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Horrifying footage has captured the moment a woman was grabbed off the street by her suspected killer and forced towards the bush where she was later found dead.
The body of Maria Jane Rawlings, 45, who lived in Chelmsford, Essex, was found in shrubbery near Little Heath in Romford at around 2pm on Tuesday.
Security camera footage obtained by MailOnline captures the final moments of mother-of-two Ms Rawlings before she was bludgeoned and strangled to death.
It comes as the Metropolitan Police released images and video this evening of a man they want to speak to in connection to the killing.
In the clip, the man is seen travelling on the 364 bus towards Dagenham at around 12.16am on Tuesday, around an hour after Ms Rawlings was last seen in the CCTV footage.
Police said they believe the man has ‘significant information’ that could help with their ‘fast-paced investigation’.
The CCTV of the alleged abduction, taken from a nearby house on the day before Ms Rawlings’ body was found, shows the grandmother walking on Barley Lane at 11.17pm on Monday.
She had just left the nearby King George Hospital in Goodmayes.
Footage shows a male in dark clothing walking behind Ms Rawlings and quickening his step to catch up with her. When he reaches her, he forces his arm around hers.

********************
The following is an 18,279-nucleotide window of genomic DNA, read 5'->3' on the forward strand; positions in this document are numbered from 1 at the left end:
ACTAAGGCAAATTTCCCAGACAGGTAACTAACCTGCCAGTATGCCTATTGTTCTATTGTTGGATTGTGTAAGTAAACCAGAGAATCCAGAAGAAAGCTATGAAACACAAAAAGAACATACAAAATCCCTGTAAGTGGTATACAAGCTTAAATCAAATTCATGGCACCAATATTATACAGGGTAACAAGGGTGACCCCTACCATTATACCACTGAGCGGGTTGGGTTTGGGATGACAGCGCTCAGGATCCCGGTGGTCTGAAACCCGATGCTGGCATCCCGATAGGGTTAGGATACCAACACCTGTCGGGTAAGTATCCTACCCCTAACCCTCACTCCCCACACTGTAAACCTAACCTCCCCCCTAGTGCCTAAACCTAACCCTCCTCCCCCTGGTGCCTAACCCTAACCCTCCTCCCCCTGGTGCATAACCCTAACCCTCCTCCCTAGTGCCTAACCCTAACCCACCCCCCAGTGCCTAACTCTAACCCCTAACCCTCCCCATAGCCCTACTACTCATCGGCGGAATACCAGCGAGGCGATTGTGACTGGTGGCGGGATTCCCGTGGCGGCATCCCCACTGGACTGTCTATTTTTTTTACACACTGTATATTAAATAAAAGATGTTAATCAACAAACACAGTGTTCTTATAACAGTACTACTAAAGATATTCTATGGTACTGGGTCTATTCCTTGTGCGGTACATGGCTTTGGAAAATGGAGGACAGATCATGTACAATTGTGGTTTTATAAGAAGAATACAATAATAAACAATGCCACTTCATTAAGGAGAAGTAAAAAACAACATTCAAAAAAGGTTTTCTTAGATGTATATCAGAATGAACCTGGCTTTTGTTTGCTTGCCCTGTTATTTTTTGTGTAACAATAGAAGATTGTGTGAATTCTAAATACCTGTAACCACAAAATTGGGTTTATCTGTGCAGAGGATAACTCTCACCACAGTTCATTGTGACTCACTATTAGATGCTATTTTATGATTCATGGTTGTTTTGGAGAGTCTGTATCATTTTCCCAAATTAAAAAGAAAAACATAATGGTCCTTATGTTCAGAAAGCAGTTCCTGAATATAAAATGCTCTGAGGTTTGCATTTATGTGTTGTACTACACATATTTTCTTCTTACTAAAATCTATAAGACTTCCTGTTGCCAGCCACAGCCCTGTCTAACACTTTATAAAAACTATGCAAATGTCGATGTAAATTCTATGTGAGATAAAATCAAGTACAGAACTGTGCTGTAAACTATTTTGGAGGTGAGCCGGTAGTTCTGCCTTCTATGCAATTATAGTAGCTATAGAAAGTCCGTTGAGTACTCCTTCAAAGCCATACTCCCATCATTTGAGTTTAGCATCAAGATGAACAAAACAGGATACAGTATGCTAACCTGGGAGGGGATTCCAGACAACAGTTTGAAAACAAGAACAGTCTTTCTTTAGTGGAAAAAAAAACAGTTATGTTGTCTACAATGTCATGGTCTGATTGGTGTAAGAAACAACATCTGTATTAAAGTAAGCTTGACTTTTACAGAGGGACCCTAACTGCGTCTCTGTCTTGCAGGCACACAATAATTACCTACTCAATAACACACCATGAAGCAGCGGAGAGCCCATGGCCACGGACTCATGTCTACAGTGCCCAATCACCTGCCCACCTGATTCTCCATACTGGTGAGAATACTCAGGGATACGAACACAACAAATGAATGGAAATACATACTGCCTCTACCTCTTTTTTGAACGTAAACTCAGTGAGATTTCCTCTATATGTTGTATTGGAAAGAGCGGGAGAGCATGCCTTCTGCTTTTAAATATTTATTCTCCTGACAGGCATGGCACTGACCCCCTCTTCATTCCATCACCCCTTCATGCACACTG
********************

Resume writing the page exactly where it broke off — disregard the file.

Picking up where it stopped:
She resists slightly but he forces her towards the shrubbery on a green near the busy A12. Just as they disappear from view a white car drives past.
Ms Rawlings’ body was found in the bush at 2pm on Tuesday by a man out walking his dog.
Detective Chief Inspector David Hillier, who is leading the murder investigation, said after releasing the latest footage of the man on the bus: ‘I would urge anyone who recognises this man to contact police immediately.
‘We are carrying out a fast-paced investigation and I believe this man may have significant information to help us with our enquiries. If anyone sees this man, I would ask them not to approach him but to call 999.’
A post-mortem examination at Walthamstow Mortuary gave the preliminary cause of death as neck compression and possible blunt force head trauma.
The homeowner who gave MailOnline his security footage did so in order to help trace the man seen with Ms Rawlings in the minute-long clip.
He has also appealed to the driver of the white car to contact police if he has a dash cam or if he saw anything untoward as he drove past.
The homeowner has given the footage to the Metropolitan Police and believes the man was seen walking away from the area at about 11.43pm.
Ms Rawlings lived 20-miles away from Little Heath in Chelmsford, Essex.
Her devastated family yesterday left flowers by the bush where her body was found, with a message attached to one bouquet reading: ‘Mummy. I love you now, forever and always.
‘In this s*** world you made things brighter. Forever my angel. Your Big Baby.’
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Victoria Police have released detailed CCTV footage as they try to track down a pair of burglars who smashed their way into a Gippsland jewellery store.
Police said the two thieves arrived at the Leongatha jewellery store in a stolen black Lexus SUV about 2:45am on February 15.
One of them, dressed in a disposable orange jumpsuit and armed with a sledgehammer, repeatedly smashed through the glass front door of the shop.